I Do Not Think It Means What You Think It Means: Explorations of Mental Models of Soil Health

Project Overview

Project Type: Graduate Student
Funds awarded in 2018: $11,810.00
Projected End Date: 11/30/2020
Grant Recipient: The Ohio State University-Wooster Campus
Region: North Central
State: Ohio
Graduate Student:
Faculty Advisor:
Dr. Steven Culman
Ohio State University

Information Products


Not commodity specific


  • Crop Production: conservation tillage, cover crops, cropping systems, crop rotation, no-till
  • Education and Training: decision support system
  • Soil Management: soil quality/health
  • Sustainable Communities: social psychological indicators

    Proposal abstract:

    The paradigm of soil health has become widely embraced in recent years by a variety of stakeholders. While formal definitions have been proposed (and adopted) by academics and governmental agencies (e.g. USDA-NRCS), the ways that these groups conceptualize soil health has not been described. This project—“ I do not think it means what you think it means: Explorations of mental models of soil health”—seeks to describe the mental models of soil health within and across groups in order to facilitate communication and cooperation across these stakeholders. This will result in knowledge creation that is simultaneously valued by all stakeholders and actionable by farmers, ultimately increasing farmer adoption of practices that improve soil health. To further this goal, we will specifically target the mental models of farmers, Natural Resource Conservation Service (NRCS) employees, and researchers involved in the fields of agronomy and/or soil science. To develop these models, mail surveys containing prompted and open-ended questions will gauge their conceptualizations of soil health. These responses will then be used to describe similarities and differences in mental models amongst groups. Prompted questions will be used to describe the values and beliefs held by each group, whereas open-ended responses will be coded and used to develop a network-based mental map. After these preliminary data analyses, the mental models will be validated through focus groups where all stakeholder groups will be present. Increased understanding amongst all stakeholder groups will be measured through exit surveys given at the end of the focus groups. In order to disseminate our findings to members of those groups beyond our focus group population, the validated dataset will be used to publish in both peer-reviewed publications and trade publications where they are accessible to farmers, NRCS employees, and researchers. Successful completion of these publication(s) will be considered indicative of a successful description and analysis of stakeholder mental models.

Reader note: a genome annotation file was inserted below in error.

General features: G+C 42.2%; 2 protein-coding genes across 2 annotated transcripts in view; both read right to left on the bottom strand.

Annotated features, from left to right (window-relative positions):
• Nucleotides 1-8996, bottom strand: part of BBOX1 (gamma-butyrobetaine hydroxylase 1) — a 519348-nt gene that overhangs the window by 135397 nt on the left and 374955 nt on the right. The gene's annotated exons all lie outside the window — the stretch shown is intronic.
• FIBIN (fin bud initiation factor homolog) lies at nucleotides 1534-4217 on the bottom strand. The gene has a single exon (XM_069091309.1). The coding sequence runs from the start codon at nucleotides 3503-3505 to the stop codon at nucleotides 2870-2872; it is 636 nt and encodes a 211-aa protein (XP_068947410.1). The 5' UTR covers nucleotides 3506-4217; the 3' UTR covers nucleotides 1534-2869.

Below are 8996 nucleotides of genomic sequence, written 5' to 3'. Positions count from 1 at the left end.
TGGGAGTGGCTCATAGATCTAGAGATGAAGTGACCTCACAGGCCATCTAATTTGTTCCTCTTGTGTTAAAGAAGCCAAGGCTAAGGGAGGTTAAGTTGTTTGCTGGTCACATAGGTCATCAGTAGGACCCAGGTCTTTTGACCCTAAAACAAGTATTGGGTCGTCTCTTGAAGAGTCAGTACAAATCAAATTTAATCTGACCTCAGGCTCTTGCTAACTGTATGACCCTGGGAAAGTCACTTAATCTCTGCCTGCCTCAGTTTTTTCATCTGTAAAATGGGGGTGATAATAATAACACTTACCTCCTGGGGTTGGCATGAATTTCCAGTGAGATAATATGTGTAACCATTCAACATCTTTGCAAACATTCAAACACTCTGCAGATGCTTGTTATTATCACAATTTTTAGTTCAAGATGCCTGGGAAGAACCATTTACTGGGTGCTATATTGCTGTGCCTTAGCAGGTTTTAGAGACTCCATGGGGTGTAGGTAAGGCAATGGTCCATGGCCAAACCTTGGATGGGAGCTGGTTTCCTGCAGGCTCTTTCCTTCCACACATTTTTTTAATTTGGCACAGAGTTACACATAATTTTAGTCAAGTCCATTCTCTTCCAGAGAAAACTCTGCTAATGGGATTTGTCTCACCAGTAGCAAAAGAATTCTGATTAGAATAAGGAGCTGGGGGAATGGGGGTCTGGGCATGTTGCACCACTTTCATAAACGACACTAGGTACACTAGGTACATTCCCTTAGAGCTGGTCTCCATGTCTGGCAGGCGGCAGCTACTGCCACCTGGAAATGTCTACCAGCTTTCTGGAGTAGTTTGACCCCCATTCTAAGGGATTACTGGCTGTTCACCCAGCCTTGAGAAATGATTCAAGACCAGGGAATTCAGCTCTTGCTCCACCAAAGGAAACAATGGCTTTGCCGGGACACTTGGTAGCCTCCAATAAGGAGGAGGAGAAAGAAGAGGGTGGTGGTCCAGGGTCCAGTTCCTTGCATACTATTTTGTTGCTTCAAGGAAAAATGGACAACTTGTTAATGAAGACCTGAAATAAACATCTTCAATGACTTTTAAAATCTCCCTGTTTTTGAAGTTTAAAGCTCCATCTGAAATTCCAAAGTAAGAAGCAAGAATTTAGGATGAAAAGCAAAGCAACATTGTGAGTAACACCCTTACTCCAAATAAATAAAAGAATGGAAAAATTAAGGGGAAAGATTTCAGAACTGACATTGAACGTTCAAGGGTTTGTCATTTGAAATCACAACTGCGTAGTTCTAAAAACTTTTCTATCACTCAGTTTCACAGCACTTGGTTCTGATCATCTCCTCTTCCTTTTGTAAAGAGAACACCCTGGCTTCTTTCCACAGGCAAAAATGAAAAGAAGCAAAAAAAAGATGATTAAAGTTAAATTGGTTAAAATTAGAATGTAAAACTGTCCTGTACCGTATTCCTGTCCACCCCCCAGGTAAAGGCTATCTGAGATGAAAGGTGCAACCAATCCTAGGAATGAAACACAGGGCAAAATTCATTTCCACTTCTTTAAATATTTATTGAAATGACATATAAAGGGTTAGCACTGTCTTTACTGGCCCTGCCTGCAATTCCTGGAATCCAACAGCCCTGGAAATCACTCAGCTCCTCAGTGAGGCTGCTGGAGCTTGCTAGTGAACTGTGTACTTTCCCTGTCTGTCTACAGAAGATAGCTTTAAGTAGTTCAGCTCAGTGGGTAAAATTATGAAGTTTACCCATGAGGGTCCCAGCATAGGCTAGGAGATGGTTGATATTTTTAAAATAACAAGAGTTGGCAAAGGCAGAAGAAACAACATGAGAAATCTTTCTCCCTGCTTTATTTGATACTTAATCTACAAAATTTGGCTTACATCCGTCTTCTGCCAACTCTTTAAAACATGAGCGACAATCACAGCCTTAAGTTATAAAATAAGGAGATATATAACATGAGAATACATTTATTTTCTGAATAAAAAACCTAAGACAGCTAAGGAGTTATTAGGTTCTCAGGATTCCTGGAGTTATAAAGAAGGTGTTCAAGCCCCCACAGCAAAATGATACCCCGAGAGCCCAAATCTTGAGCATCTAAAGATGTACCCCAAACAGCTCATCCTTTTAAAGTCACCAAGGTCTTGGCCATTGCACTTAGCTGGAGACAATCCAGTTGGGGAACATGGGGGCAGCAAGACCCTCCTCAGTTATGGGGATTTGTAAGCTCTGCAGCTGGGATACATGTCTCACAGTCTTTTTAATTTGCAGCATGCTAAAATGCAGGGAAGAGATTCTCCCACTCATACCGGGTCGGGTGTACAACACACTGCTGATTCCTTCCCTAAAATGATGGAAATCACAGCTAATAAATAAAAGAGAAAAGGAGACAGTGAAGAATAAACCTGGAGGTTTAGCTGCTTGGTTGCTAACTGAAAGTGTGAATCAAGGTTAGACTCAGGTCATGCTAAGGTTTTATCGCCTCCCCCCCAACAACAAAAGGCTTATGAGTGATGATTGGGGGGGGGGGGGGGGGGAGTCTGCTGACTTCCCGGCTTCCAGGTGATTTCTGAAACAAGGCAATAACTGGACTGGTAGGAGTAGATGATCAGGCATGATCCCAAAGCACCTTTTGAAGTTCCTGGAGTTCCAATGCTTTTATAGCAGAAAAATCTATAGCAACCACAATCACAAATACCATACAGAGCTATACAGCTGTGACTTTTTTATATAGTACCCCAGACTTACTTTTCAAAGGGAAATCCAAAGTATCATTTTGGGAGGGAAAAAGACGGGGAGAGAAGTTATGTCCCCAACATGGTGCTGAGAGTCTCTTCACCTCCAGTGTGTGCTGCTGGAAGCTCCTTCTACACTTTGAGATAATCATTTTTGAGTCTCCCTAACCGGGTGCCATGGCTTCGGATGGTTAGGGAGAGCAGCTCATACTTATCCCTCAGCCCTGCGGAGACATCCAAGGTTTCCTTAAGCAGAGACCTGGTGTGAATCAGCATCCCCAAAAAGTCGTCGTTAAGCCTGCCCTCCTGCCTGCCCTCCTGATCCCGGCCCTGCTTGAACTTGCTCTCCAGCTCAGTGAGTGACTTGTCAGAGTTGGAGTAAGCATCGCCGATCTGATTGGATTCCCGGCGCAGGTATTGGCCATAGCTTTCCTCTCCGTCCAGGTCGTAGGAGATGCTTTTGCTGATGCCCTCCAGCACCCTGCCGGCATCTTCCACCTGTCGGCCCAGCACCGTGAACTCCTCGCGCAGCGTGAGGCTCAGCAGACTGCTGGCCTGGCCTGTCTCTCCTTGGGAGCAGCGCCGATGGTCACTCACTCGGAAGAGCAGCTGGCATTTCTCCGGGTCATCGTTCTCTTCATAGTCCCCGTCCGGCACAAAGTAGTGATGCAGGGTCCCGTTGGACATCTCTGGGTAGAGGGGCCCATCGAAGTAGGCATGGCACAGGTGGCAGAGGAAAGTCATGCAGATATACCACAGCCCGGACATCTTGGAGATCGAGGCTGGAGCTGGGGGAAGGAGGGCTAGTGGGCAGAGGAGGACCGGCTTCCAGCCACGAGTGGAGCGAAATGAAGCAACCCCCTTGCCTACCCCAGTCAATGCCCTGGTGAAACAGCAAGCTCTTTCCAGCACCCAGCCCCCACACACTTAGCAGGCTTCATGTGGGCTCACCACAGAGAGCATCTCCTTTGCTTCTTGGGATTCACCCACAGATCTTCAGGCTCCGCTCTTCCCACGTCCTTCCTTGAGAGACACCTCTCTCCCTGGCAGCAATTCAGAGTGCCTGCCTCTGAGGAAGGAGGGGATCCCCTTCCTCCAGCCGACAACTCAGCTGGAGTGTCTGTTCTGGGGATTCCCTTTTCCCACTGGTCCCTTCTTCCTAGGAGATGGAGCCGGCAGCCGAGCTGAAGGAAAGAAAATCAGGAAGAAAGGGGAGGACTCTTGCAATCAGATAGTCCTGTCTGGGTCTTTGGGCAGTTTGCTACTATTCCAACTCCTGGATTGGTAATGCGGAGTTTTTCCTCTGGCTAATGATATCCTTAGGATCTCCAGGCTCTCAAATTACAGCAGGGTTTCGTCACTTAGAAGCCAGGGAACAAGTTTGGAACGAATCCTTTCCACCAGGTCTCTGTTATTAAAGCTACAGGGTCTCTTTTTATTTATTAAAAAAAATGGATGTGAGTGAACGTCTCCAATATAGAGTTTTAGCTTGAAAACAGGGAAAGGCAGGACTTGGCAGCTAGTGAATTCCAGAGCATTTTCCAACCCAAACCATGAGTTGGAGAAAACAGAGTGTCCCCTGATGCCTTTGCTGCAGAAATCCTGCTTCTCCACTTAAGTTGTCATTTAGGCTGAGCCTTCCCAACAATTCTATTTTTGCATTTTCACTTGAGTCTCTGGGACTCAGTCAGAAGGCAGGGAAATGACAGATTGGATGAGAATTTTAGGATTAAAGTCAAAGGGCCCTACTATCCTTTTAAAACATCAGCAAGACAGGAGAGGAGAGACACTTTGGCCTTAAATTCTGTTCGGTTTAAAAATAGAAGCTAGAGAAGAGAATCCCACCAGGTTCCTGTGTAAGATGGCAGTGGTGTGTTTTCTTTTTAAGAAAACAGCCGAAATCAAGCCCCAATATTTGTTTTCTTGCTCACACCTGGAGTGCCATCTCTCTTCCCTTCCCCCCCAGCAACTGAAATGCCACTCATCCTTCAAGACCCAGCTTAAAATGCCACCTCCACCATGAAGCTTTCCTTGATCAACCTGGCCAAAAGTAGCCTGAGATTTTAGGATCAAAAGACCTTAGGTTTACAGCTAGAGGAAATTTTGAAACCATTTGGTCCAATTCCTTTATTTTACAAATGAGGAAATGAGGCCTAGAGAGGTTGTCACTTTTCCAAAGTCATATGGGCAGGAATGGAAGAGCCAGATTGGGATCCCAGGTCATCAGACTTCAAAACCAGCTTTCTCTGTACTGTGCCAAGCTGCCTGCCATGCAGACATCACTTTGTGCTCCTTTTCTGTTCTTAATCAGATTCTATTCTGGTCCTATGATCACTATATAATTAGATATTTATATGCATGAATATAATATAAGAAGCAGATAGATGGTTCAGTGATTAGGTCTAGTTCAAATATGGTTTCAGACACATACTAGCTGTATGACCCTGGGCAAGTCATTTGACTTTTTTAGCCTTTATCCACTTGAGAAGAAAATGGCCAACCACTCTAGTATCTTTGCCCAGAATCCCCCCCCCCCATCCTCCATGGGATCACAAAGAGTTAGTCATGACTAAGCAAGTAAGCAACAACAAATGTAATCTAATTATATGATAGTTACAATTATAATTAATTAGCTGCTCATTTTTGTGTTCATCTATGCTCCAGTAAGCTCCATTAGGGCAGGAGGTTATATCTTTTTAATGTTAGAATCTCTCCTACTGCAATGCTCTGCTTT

Project objectives from proposal:

    This project has four explicit learning outcomes. These outcomes are: 1) to describe mental models for stakeholder groups surrounding the term “soil health”, 2) determine similarities and differences in these mental models of “soil health” amongst stakeholders, 3) validate these models by collectively analyzing and interpreting the data in those models, and 4) increase knowledge of stakeholders of in-group and out-group mental models surrounding soil health. Learning Outcomes 1) and 2) will be primarily accomplished by project leaders through a survey that contains closed- and open-response questions. These two types of questions will be used to develop a set of values and a mental network map, respectively, to represent the mental models held by each group. In order to ensure accurate analysis of those results, a “data party” will be held with stakeholders to validate those models (Learning Outcome 3). The focus-group format of the “data party” will also serve as a venue for stakeholders to understand the mental models from others within their group, as well as from other groups
    (Learning Outcome 4).

    Any opinions, findings, conclusions, or recommendations expressed in this publication are those of the author(s) and do not necessarily reflect the view of the U.S. Department of Agriculture or SARE.